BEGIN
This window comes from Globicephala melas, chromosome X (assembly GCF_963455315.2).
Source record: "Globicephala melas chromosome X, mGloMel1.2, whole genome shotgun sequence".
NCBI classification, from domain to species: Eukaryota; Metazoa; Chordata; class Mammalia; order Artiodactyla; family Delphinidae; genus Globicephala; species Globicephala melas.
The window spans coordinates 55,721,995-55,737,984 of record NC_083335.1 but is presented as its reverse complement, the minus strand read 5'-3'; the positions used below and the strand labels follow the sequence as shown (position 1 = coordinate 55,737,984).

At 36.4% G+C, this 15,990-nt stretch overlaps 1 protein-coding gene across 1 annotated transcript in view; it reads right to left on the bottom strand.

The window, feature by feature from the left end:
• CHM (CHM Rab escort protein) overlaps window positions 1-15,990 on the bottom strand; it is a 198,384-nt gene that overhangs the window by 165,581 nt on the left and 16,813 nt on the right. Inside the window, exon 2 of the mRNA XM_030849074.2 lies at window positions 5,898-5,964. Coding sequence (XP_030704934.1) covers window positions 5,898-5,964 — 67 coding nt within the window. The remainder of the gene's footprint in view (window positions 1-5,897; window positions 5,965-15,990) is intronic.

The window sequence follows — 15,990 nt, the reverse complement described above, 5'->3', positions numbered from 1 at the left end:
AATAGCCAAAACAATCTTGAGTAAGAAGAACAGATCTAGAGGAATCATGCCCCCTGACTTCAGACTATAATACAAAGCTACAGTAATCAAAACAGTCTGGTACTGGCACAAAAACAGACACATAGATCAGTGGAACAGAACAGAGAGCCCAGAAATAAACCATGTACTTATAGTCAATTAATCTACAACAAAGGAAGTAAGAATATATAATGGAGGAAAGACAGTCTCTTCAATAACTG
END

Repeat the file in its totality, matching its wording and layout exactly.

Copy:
This window comes from Globicephala melas, chromosome X (assembly GCF_963455315.2).
Source record: "Globicephala melas chromosome X, mGloMel1.2, whole genome shotgun sequence".
NCBI classification, from domain to species: Eukaryota; Metazoa; Chordata; class Mammalia; order Artiodactyla; family Delphinidae; genus Globicephala; species Globicephala melas.
The window spans coordinates 55,721,995-55,737,984 of record NC_083335.1 but is presented as its reverse complement, the minus strand read 5'-3'; the positions used below and the strand labels follow the sequence as shown (position 1 = coordinate 55,737,984).

At 36.4% G+C, this 15,990-nt stretch overlaps 1 protein-coding gene across 1 annotated transcript in view; it reads right to left on the bottom strand.

The window, feature by feature from the left end:
• CHM (CHM Rab escort protein) overlaps window positions 1-15,990 on the bottom strand; it is a 198,384-nt gene that overhangs the window by 165,581 nt on the left and 16,813 nt on the right. Inside the window, exon 2 of the mRNA XM_030849074.2 lies at window positions 5,898-5,964. Coding sequence (XP_030704934.1) covers window positions 5,898-5,964 — 67 coding nt within the window. The remainder of the gene's footprint in view (window positions 1-5,897; window positions 5,965-15,990) is intronic.

The window sequence follows — 15,990 nt, the reverse complement described above, 5'->3', positions numbered from 1 at the left end:
AATAGCCAAAACAATCTTGAGTAAGAAGAACAGATCTAGAGGAATCATGCCCCCTGACTTCAGACTATAATACAAAGCTACAGTAATCAAAACAGTCTGGTACTGGCACAAAAACAGACACATAGATCAGTGGAACAGAACAGAGAGCCCAGAAATAAACCATGTACTTATAGTCAATTAATCTACAACAAAGGAAGTAAGAATATATAATGGAGGAAAGACAGTCTCTTCAATAACTG